Airmic raises concern over broker conflicts of interest

John Hurrell, Airmic

Airmic has raised concern over conflicts of interest in brokers’ business models, calling for more transparency over how intermediaries operate and are remunerated.

In a report to be published later this month, Airmic urges buyers to ensure they better understand how their brokers are paid and asks the market to work with members to allay their fears.

The association flags potential conflicts of interest over broker remuneration, highlighting the use of facilities and broker relationships with certain insurers as key areas of concern.

As reported in this month’s Airmic News, the association wants buyers, brokers and insurers to work together to ensure its members get to see the full picture and have peace of mind when dealing with intermediaries.

The report warns that there is rising concern among Airmic members over broker remuneration agreements. Broker conflict of interest and remuneration models was a top three concern in Airmic’s latest member survey. The association explained that members are unclear about the growing range of services provided by brokers to insurers and how they are paid for this work.

The report – which is based on discussions with buyers, brokers and insurers – notes that as brokers look to deliver more on relatively static income from clients, there has been a shift towards increased remuneration from insurers.

“Throughout these changes, Airmic members expect complete transparency from brokers, as this is key to retaining and building trust with buyers,” the report explains.

It stresses that buyers are entitled to full information about the relationships between brokers and insurers.

Growing use of commoditised market facilities, through which brokers earn additional remuneration and insurers benefit from lower operating costs, is flagged as one potential area of conflict in the report. Airmic is “encouraging members to ensure they understand how insurers are selected and how the facility is tested against the open market”.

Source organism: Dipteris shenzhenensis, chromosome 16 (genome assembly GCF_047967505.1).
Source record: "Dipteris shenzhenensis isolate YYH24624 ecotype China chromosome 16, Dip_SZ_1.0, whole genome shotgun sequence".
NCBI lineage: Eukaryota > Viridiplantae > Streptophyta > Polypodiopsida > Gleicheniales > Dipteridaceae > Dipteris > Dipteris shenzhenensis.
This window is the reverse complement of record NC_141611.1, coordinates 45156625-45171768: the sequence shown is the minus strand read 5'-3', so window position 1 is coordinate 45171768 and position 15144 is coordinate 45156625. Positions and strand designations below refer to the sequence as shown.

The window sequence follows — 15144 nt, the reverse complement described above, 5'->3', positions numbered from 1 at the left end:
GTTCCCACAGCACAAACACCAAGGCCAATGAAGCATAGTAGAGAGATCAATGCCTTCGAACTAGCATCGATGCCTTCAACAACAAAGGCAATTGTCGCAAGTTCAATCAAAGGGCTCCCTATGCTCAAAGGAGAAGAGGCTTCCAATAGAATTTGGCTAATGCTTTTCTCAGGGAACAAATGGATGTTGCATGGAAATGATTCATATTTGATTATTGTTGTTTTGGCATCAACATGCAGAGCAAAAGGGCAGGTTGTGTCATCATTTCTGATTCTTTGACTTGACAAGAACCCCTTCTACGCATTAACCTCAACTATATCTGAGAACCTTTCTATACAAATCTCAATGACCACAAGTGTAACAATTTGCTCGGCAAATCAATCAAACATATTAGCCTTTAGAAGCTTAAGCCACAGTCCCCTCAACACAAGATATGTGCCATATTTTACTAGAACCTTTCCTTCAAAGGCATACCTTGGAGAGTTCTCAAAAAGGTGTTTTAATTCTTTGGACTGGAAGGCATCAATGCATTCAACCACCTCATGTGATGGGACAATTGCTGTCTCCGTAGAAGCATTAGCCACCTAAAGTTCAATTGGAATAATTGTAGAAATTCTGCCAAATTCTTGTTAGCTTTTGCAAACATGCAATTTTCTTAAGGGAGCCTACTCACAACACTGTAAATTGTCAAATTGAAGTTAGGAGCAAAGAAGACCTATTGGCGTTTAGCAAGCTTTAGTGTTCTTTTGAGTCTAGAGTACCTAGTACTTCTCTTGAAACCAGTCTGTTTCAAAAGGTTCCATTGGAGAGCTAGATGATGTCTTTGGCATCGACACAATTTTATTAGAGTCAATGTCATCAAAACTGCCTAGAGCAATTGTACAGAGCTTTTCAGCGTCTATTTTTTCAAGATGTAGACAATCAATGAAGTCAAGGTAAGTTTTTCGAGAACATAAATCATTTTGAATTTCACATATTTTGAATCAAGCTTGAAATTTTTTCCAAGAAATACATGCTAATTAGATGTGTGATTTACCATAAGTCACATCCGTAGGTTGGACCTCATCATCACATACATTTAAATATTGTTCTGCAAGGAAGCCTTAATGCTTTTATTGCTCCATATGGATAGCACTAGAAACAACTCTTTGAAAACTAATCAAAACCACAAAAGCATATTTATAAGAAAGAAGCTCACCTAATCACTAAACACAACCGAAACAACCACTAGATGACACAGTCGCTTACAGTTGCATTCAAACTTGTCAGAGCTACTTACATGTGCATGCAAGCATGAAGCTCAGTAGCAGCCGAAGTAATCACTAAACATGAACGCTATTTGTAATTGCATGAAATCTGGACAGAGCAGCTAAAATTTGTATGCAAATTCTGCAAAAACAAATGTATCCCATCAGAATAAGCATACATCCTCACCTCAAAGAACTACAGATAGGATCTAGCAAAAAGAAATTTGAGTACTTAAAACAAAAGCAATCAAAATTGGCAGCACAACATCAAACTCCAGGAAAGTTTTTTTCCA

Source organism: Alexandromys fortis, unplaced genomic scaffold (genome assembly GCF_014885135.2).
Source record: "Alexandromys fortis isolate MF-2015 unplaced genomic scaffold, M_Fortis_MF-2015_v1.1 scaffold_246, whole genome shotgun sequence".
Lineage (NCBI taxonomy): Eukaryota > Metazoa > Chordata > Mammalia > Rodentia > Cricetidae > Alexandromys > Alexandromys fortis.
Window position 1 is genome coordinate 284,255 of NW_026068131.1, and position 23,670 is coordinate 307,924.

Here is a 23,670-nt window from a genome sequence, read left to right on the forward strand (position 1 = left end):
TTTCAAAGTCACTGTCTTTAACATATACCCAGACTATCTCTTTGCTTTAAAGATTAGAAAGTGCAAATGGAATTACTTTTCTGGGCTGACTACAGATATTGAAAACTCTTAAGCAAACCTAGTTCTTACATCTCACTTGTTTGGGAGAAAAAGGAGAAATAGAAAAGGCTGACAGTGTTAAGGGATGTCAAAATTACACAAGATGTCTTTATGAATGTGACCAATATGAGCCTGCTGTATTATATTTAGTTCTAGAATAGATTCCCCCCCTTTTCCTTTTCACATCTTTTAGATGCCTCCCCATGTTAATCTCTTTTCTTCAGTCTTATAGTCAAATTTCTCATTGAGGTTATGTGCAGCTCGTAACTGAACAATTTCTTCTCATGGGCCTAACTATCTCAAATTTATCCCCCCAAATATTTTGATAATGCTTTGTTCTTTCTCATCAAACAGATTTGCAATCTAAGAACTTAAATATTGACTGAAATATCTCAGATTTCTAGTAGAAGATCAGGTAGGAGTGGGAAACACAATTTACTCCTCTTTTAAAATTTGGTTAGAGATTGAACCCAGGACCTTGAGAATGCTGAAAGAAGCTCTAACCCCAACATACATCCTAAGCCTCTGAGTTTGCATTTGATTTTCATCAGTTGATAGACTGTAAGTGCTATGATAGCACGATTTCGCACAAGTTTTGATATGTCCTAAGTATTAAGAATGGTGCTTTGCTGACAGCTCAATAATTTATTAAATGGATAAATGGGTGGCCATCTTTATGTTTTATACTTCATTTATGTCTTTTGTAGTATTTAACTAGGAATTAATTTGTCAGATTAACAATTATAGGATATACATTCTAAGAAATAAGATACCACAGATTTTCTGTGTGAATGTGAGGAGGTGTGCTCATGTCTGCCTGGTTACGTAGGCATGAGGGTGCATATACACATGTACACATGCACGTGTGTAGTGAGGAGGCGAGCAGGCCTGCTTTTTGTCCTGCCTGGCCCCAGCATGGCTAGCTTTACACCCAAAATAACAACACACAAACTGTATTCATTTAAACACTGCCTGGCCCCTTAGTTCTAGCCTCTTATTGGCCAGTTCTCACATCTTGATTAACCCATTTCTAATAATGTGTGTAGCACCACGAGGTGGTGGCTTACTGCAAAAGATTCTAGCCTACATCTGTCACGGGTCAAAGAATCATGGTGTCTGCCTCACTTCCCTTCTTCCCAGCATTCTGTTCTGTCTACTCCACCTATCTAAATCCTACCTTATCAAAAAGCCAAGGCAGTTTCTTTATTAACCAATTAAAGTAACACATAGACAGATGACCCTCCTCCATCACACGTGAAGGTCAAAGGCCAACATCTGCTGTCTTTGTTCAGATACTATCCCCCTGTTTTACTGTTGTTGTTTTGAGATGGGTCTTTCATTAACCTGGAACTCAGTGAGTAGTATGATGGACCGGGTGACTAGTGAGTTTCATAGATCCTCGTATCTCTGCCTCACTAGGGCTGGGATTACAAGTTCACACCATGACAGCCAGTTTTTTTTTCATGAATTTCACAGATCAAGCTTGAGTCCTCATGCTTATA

Georgina Oakes, Airmic’s research and development manager and one of the authors of the report, commented: “It’s really important that risk managers equip themselves with knowledge of what products other insurers offer that rival the facilities they are being recommended. They should make sure that these markets are being considered by their broker too and if not, why not.”

Strategic agreements between brokers and certain insurers is another concern raised in Airmic’s report.

“Brokers are unlikely, nor are they necessarily obliged, to share details on the sums of money paid by insurers for these relationships. We believe insurance buyers should identify which insurers their broker has these relationships with and – perhaps most importantly – which insurers their broker doesn’t have these relationships with,” said Ms Oakes.

Airmic is simply asking for transparency over any of these potential conflicts of interest and stressed that it has not taken a view on what business models brokers should or should not use.

“What we care about is whether our members have the full picture to help them understand where the risks of potential conflicts of interest might lie and how these are being managed,” said John Hurrell, Airmic CEO.

As well as calling on buyers to carry out due diligence on broker models and remuneration, Airmic wants all parties to work together to ensure its members get full disclosure.

“It is in the interest of all parties that insurance buyers feel comfortable both with their brokers’ remuneration methods and how they are communicated, and we are therefore confident that the market can work together to ensure complete openness at all stages of the buying process,” said Mr Hurrell.

The report outlines the main methods of broker remuneration and provides guidance on how to improve transparency, as well as advice on how to identify and resolve potential conflicts of interest.

The report advises on how insurance buyers can lead discussions on broker remuneration and provides a checklist of questions that buyers can use to structure these conversations.

Mr Hurrell also noted that while there are genuine concerns that need to be addressed, much of the research that went into the report sheds positive light on the insurance industry.

Airmic members will be able to download the Commercial Insurance Intermediaries – Transparency, Disclosure And Conflicts Of Interest report later this month from the Airmic website.